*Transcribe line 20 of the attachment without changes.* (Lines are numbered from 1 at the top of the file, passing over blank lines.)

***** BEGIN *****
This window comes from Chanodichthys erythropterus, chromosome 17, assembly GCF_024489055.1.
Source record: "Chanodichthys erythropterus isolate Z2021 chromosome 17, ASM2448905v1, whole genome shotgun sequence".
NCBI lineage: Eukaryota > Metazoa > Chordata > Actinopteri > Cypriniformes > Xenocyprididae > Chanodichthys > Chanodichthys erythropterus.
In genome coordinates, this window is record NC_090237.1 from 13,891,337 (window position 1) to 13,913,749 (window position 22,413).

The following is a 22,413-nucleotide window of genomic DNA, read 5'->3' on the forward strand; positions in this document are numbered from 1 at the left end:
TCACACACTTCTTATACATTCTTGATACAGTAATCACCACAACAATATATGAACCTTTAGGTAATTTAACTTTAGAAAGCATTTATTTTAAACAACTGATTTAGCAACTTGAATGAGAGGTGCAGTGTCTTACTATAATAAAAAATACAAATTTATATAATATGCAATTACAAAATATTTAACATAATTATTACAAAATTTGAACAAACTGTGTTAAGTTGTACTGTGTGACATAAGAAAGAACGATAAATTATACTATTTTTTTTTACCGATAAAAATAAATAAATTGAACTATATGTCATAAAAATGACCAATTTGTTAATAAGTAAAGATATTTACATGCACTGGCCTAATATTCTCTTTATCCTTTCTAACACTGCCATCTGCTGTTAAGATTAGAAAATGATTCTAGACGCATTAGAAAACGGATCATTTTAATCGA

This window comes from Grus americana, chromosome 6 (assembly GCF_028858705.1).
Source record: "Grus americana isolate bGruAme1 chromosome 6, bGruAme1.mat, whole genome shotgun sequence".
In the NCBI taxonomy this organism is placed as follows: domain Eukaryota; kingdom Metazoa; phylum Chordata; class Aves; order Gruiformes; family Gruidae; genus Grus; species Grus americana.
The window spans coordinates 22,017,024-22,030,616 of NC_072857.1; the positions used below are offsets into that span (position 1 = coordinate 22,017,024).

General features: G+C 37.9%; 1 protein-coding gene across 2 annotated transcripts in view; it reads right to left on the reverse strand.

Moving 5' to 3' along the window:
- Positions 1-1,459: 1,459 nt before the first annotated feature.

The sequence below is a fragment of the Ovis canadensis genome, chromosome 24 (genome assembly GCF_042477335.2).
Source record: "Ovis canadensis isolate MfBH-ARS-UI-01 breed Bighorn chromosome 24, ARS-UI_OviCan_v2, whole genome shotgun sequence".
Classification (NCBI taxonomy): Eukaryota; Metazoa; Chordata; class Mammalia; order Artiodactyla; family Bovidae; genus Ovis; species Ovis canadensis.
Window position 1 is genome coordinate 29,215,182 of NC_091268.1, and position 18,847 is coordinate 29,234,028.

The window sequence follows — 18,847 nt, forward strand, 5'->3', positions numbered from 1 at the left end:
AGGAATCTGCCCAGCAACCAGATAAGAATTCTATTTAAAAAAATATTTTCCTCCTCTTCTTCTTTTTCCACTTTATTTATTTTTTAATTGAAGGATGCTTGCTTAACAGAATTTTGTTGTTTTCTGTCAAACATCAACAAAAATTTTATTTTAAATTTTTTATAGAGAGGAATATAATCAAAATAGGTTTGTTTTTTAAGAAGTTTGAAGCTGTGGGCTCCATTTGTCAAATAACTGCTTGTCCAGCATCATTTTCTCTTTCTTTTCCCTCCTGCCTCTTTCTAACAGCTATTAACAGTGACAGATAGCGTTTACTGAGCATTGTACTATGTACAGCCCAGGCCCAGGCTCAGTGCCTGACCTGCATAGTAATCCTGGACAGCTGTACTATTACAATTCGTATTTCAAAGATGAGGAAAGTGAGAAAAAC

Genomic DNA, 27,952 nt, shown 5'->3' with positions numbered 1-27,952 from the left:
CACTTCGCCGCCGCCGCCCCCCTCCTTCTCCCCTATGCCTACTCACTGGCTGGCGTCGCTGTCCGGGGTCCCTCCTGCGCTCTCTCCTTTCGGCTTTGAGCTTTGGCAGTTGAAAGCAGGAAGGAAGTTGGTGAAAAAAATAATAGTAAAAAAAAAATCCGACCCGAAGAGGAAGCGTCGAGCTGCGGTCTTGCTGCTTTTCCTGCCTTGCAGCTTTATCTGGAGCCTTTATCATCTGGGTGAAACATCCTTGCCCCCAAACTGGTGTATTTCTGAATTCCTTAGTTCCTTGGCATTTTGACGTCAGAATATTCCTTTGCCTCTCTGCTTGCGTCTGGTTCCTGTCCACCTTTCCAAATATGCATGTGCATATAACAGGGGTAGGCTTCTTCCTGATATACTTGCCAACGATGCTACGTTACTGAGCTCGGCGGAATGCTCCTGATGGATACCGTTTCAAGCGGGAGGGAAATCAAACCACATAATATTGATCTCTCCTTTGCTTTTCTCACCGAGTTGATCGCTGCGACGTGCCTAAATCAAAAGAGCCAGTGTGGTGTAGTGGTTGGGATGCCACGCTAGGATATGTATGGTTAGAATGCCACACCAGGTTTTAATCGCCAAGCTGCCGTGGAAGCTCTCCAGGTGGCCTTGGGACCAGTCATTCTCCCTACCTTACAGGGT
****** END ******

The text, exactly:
Genomic DNA, 27,952 nt, shown 5'->3' with positions numbered 1-27,952 from the left: